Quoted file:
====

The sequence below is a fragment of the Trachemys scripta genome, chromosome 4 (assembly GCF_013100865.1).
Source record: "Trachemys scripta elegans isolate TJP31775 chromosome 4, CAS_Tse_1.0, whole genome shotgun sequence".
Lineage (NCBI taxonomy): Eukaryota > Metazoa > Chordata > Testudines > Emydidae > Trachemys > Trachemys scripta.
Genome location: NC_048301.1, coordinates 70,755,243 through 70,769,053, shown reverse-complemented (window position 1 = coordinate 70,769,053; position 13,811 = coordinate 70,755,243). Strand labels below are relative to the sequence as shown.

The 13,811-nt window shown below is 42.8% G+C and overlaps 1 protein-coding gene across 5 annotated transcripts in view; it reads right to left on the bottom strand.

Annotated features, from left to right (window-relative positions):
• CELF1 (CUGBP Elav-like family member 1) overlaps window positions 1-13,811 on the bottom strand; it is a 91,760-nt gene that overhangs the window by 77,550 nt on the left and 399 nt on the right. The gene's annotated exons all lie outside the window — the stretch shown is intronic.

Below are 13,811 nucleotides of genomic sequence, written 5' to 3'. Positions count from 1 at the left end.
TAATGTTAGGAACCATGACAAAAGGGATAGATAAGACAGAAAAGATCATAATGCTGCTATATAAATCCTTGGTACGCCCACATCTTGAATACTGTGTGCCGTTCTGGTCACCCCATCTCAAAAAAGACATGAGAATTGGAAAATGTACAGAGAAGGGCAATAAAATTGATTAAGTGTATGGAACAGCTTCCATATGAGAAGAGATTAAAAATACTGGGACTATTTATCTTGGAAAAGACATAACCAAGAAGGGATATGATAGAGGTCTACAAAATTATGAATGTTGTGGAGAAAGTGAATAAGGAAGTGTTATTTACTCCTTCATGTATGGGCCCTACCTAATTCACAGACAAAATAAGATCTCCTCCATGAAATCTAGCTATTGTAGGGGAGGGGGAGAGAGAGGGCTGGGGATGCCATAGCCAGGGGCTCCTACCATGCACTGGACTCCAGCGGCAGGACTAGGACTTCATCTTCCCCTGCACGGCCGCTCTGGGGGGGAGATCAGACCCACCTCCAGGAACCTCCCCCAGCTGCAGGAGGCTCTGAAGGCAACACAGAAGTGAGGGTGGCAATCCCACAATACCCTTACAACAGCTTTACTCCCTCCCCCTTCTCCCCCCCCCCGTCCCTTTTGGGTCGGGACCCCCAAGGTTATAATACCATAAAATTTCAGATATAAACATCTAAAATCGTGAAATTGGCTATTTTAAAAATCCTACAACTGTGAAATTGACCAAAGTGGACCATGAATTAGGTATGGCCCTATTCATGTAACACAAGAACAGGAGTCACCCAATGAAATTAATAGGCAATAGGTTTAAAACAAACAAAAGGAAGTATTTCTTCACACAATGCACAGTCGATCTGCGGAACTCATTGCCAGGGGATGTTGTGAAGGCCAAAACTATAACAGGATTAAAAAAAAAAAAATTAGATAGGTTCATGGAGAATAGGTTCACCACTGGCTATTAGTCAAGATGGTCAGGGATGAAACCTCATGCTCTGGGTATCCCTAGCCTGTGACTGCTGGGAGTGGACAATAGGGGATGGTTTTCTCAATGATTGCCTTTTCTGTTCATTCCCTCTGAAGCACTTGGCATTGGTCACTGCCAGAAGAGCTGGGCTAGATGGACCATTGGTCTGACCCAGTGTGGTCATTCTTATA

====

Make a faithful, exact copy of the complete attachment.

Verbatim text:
The sequence below is a fragment of the Trachemys scripta genome, chromosome 4 (assembly GCF_013100865.1).
Source record: "Trachemys scripta elegans isolate TJP31775 chromosome 4, CAS_Tse_1.0, whole genome shotgun sequence".
Lineage (NCBI taxonomy): Eukaryota > Metazoa > Chordata > Testudines > Emydidae > Trachemys > Trachemys scripta.
Genome location: NC_048301.1, coordinates 70,755,243 through 70,769,053, shown reverse-complemented (window position 1 = coordinate 70,769,053; position 13,811 = coordinate 70,755,243). Strand labels below are relative to the sequence as shown.

The 13,811-nt window shown below is 42.8% G+C and overlaps 1 protein-coding gene across 5 annotated transcripts in view; it reads right to left on the bottom strand.

Annotated features, from left to right (window-relative positions):
• CELF1 (CUGBP Elav-like family member 1) overlaps window positions 1-13,811 on the bottom strand; it is a 91,760-nt gene that overhangs the window by 77,550 nt on the left and 399 nt on the right. The gene's annotated exons all lie outside the window — the stretch shown is intronic.

Below are 13,811 nucleotides of genomic sequence, written 5' to 3'. Positions count from 1 at the left end.
TAATGTTAGGAACCATGACAAAAGGGATAGATAAGACAGAAAAGATCATAATGCTGCTATATAAATCCTTGGTACGCCCACATCTTGAATACTGTGTGCCGTTCTGGTCACCCCATCTCAAAAAAGACATGAGAATTGGAAAATGTACAGAGAAGGGCAATAAAATTGATTAAGTGTATGGAACAGCTTCCATATGAGAAGAGATTAAAAATACTGGGACTATTTATCTTGGAAAAGACATAACCAAGAAGGGATATGATAGAGGTCTACAAAATTATGAATGTTGTGGAGAAAGTGAATAAGGAAGTGTTATTTACTCCTTCATGTATGGGCCCTACCTAATTCACAGACAAAATAAGATCTCCTCCATGAAATCTAGCTATTGTAGGGGAGGGGGAGAGAGAGGGCTGGGGATGCCATAGCCAGGGGCTCCTACCATGCACTGGACTCCAGCGGCAGGACTAGGACTTCATCTTCCCCTGCACGGCCGCTCTGGGGGGGAGATCAGACCCACCTCCAGGAACCTCCCCCAGCTGCAGGAGGCTCTGAAGGCAACACAGAAGTGAGGGTGGCAATCCCACAATACCCTTACAACAGCTTTACTCCCTCCCCCTTCTCCCCCCCCCCGTCCCTTTTGGGTCGGGACCCCCAAGGTTATAATACCATAAAATTTCAGATATAAACATCTAAAATCGTGAAATTGGCTATTTTAAAAATCCTACAACTGTGAAATTGACCAAAGTGGACCATGAATTAGGTATGGCCCTATTCATGTAACACAAGAACAGGAGTCACCCAATGAAATTAATAGGCAATAGGTTTAAAACAAACAAAAGGAAGTATTTCTTCACACAATGCACAGTCGATCTGCGGAACTCATTGCCAGGGGATGTTGTGAAGGCCAAAACTATAACAGGATTAAAAAAAAAAAAATTAGATAGGTTCATGGAGAATAGGTTCACCACTGGCTATTAGTCAAGATGGTCAGGGATGAAACCTCATGCTCTGGGTATCCCTAGCCTGTGACTGCTGGGAGTGGACAATAGGGGATGGTTTTCTCAATGATTGCCTTTTCTGTTCATTCCCTCTGAAGCACTTGGCATTGGTCACTGCCAGAAGAGCTGGGCTAGATGGACCATTGGTCTGACCCAGTGTGGTCATTCTTATA